Today, September 28, is supposedly Confucius’s birthday (his 2,567th, according to historical accounts). September 28 is also celebrated as teachers’ day in Taiwan, the native place of many of our CAIS employees and families. The connection between the two occasions makes sense, as Confucius was first and foremost a teacher. Over the years, I have written a lot about Confucius and Confucianism to the CAIS community (some would say ad nauseum). For those of you who are interested, many of these writings are archived here (you’ll need to scroll through the titles).
This year, in celebration of the birthday of China’s first sage, I want to reflect on a passage from the Analects of Confucius that is among my favorites:
Sān rén xíng bì yŏu wŭ shī yān;
zé qí shàn zhĕ ér cóng zhī;
qí bù shàn zhĕ ér găi zhī.
When walking with others I am bound to learn from them as my teachers;
I will select their good qualities and follow them;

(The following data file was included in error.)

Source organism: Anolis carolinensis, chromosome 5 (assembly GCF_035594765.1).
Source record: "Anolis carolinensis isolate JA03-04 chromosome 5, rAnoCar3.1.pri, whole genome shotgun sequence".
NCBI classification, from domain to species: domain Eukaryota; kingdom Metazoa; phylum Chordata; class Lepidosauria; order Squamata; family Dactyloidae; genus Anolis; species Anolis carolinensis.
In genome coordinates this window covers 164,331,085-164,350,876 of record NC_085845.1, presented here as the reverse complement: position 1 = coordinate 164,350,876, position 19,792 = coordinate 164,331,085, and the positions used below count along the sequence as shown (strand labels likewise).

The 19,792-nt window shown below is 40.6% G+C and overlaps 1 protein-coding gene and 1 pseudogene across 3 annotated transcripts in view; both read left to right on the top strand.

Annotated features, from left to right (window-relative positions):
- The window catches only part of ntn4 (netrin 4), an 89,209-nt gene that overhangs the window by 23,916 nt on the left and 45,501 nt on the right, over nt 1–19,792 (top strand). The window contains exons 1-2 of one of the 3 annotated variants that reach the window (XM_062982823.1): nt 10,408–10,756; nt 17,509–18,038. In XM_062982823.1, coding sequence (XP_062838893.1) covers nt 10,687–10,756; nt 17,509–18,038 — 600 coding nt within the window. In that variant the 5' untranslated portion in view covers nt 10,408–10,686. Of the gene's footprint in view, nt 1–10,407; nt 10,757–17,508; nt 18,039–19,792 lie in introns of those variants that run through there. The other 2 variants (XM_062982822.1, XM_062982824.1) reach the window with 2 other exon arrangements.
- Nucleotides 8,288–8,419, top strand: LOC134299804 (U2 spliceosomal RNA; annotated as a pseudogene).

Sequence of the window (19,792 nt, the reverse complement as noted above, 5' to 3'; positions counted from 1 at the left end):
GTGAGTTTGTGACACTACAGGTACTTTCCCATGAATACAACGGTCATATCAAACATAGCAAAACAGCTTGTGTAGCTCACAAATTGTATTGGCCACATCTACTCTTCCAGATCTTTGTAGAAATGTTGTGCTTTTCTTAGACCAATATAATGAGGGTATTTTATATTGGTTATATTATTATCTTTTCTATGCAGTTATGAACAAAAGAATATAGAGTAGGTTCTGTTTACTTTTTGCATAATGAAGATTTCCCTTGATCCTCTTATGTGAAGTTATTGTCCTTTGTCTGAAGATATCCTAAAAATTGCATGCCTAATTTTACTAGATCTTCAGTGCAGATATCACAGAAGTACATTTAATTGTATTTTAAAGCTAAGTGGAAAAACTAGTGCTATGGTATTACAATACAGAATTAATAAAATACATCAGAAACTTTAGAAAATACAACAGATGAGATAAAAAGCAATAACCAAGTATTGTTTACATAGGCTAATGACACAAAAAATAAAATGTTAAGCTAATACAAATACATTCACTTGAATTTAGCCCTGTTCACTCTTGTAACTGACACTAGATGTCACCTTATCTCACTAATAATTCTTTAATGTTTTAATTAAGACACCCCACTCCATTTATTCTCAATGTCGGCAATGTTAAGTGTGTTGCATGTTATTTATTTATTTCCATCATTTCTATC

Their bad qualities and correct them in myself.
I like this passage, as it reminds me that whomever I am with, I can always learn something new and valuable from them—just so long as I keep an open mind. This is particularly true (perhaps exclusively true) when I am with others whose points of view are new to me or differ from my own. On the flip side, if I am walking with others whose experiences and thinking are similar to mine, then I probably won’t be pushed to learn much. In other words, I can become cognitively lazy.
I’m guessing Confucius would have... » read more